Medialab Prado


Commodify Your Consumption: Tactical Surfing / Wakes of Resistance

03.03.2009 12:00h

Place: Centro Cultural de España en Buenos Aires (Paraná 1159) Buenos Aires

Paper by Curt Cloninger presented within the context of the 3rd Inclusiva-net meeting: NET.ART (SECOND EPOCH). The Evolution of Artistic Creation in the Net-system Seminar (in Buenos Aires, from March 2 through 6, 2009).

Internet "surf clubs" (artist-run, invitation-only group photoblogs) have been critically described by their practitioners using a variety of loosely defined, partially elucidating analogies: film montage (Olson), Duchampian found objects (Moody), Cornellian wunderkammern (Bewersdorf), and semiotic play (Ramocki). This paper analyzes group photoblogging, public bookmarking (via sites like, "artistic surfing," and related practices from the more fruitful/apt perspective of de Certeau's "tactical consumer."

I first establish a model for understanding these recent practices of tactical consumption by proposing a continuum of artistic "production" ranging from "strong/deep/strategic" to "weak/shallow/tactical." Toward the "weak/shallow/tactical" end of this continuum are precedences like DJ Spooky's remix ethics, Fred Wilson and Haim Steinbach object ensembles, Ted Nelson's Xanadu project, Vannevar Bush's Memex trails, Debord's derives, Bourriaud's notion of "post-production," and Galloway/Thacker's notion of "edges."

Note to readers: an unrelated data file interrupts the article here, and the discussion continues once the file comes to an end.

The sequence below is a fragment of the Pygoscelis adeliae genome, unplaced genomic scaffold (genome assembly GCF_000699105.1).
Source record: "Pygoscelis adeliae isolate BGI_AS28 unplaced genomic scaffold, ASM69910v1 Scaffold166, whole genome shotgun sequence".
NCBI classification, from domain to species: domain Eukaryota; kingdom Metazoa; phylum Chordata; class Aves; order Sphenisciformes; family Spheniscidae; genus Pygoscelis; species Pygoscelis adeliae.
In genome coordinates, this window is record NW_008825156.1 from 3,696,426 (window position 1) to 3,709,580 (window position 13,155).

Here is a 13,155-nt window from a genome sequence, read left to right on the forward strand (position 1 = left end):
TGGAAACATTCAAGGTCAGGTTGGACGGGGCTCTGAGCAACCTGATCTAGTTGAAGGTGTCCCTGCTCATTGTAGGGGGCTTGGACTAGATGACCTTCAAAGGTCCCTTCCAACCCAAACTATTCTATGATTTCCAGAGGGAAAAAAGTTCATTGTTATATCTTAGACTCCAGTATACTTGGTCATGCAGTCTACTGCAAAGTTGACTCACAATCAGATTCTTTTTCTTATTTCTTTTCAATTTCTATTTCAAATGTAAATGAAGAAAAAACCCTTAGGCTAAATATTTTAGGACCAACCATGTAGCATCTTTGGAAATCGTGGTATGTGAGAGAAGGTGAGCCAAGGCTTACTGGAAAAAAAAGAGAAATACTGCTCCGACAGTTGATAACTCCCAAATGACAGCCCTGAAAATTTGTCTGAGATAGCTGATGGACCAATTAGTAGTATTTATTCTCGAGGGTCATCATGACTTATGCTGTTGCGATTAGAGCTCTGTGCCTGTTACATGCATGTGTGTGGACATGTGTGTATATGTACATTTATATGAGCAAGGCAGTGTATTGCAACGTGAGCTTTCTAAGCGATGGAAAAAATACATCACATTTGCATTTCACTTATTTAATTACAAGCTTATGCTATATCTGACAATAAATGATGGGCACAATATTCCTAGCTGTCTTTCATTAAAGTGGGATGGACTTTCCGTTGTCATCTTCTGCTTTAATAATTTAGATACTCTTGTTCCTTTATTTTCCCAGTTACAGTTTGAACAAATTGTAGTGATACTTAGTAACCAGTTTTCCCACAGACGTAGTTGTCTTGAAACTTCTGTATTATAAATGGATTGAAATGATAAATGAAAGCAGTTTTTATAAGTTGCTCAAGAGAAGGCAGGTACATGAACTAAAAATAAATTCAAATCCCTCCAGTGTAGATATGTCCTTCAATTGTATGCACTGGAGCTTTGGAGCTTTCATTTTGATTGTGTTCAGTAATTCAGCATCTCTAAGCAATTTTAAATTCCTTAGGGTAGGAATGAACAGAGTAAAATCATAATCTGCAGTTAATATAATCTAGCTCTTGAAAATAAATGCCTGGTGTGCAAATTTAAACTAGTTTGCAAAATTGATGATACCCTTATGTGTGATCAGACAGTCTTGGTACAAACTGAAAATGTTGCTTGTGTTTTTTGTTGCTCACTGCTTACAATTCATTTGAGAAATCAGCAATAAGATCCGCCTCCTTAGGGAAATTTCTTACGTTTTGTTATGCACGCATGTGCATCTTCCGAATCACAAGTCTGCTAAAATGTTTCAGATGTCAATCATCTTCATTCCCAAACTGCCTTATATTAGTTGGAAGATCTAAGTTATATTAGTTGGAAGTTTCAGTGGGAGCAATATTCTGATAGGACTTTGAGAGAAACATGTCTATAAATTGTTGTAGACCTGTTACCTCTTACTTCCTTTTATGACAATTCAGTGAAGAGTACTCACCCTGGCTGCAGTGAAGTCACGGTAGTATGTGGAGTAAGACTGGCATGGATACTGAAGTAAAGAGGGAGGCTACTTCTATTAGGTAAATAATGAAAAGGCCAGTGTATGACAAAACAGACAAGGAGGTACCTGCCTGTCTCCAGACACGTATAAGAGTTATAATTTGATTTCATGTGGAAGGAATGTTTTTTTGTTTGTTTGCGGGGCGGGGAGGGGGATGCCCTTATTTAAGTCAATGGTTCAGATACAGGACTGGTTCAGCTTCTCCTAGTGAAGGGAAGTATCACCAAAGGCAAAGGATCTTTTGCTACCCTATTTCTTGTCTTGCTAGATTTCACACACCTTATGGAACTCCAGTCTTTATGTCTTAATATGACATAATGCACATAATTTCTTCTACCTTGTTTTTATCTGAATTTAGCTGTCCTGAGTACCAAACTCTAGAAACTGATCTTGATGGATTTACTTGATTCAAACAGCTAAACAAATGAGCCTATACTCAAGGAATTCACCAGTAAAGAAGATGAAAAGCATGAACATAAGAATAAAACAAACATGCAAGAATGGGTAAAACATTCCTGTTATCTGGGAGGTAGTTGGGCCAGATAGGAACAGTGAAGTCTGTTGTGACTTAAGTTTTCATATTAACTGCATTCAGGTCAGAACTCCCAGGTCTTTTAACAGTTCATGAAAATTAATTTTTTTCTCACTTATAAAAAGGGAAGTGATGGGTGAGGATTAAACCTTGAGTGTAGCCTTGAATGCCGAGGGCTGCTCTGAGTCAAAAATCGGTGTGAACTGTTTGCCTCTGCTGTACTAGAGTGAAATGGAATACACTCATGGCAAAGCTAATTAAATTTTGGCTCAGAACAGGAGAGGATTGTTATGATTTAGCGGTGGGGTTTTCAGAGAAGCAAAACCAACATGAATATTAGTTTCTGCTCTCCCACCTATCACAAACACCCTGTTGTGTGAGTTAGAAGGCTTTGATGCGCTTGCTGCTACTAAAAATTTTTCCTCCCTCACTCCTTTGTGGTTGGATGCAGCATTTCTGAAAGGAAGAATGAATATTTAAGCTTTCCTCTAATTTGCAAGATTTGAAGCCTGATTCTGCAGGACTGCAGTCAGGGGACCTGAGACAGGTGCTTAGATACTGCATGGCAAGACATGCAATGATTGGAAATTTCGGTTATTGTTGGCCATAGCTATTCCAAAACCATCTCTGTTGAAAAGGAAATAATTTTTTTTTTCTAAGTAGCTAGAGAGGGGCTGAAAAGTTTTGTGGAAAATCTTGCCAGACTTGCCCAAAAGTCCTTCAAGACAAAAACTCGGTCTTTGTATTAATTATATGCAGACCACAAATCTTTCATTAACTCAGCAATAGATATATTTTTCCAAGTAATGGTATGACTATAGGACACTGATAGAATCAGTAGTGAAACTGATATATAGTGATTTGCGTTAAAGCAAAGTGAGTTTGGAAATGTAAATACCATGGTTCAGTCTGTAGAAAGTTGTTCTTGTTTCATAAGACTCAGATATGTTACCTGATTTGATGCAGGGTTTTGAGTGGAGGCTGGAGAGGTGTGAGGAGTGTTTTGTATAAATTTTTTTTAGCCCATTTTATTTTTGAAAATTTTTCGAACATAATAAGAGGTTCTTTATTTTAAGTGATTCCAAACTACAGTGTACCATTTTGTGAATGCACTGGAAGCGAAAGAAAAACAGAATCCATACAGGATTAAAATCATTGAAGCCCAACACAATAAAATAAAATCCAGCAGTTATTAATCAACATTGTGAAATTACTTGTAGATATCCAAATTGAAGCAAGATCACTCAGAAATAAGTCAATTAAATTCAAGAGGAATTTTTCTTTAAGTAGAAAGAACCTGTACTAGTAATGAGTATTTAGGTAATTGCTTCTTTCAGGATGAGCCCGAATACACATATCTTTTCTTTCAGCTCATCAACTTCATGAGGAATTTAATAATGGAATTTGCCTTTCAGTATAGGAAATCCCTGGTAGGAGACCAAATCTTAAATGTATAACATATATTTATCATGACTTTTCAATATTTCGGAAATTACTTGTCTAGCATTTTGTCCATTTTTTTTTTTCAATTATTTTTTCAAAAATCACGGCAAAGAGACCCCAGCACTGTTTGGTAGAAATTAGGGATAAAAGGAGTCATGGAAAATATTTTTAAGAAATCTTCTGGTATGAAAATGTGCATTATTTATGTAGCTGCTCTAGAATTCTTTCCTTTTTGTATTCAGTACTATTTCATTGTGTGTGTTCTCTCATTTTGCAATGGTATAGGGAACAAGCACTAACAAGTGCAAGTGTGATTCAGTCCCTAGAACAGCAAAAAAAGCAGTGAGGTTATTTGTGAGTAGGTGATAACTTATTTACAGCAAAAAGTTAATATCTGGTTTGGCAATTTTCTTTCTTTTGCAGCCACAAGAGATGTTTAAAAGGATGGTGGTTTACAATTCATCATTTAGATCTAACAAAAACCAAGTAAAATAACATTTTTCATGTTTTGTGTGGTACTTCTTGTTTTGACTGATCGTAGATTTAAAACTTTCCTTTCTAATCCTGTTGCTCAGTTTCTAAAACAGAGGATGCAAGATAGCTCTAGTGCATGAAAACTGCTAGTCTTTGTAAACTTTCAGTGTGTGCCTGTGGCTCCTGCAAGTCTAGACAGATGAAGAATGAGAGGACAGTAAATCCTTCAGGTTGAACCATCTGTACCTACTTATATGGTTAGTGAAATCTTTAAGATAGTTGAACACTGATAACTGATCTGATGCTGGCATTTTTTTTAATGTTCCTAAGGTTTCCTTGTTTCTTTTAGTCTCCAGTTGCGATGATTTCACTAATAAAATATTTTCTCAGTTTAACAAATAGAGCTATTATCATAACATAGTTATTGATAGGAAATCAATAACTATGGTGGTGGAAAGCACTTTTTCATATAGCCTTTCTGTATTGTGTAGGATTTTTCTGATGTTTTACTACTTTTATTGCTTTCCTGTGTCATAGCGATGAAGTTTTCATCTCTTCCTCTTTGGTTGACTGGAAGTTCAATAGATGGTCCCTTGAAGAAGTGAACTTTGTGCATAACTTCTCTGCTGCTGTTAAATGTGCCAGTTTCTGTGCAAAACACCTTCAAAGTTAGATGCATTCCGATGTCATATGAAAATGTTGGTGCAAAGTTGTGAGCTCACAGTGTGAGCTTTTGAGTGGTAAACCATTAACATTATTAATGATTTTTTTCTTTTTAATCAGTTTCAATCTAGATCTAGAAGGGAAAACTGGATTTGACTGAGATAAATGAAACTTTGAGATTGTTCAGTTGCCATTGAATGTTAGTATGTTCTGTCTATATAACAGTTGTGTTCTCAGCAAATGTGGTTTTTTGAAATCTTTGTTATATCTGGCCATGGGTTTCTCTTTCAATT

I argue that "artistic surfing" is a tactical practice of "strong consumption" that produces a trace (or "wake") which acts as a form of "weak production." The goal of such surfing (whether explicit or implicit) is to broadcast a singular and personal signal of resistance amidst a "wave" of commercial content and noise.

I then critique the efficacy of this model of resistance as it applies to the contemporary internet. If the ocean in which I choose to "surf" is comprised of corporate culture, then my "wake" through it may be less an assertion of my own singular resistance and more a local case-study in how the "creative demographic" surfs the corporate network -- a marketing statistic rather than an inflection of critical agency.

Finally, I suggest other net art options further down the scale of production that still utilize tactical consumption; but produce a stronger, less impotent, more resistant signal. These options involve deeper levels of media modulation, more strategic plans for "spinning" the "wake" (strategies for online trace dispersal), and a greater emphasis on personal transformation as a viable practice of tactical resistance.

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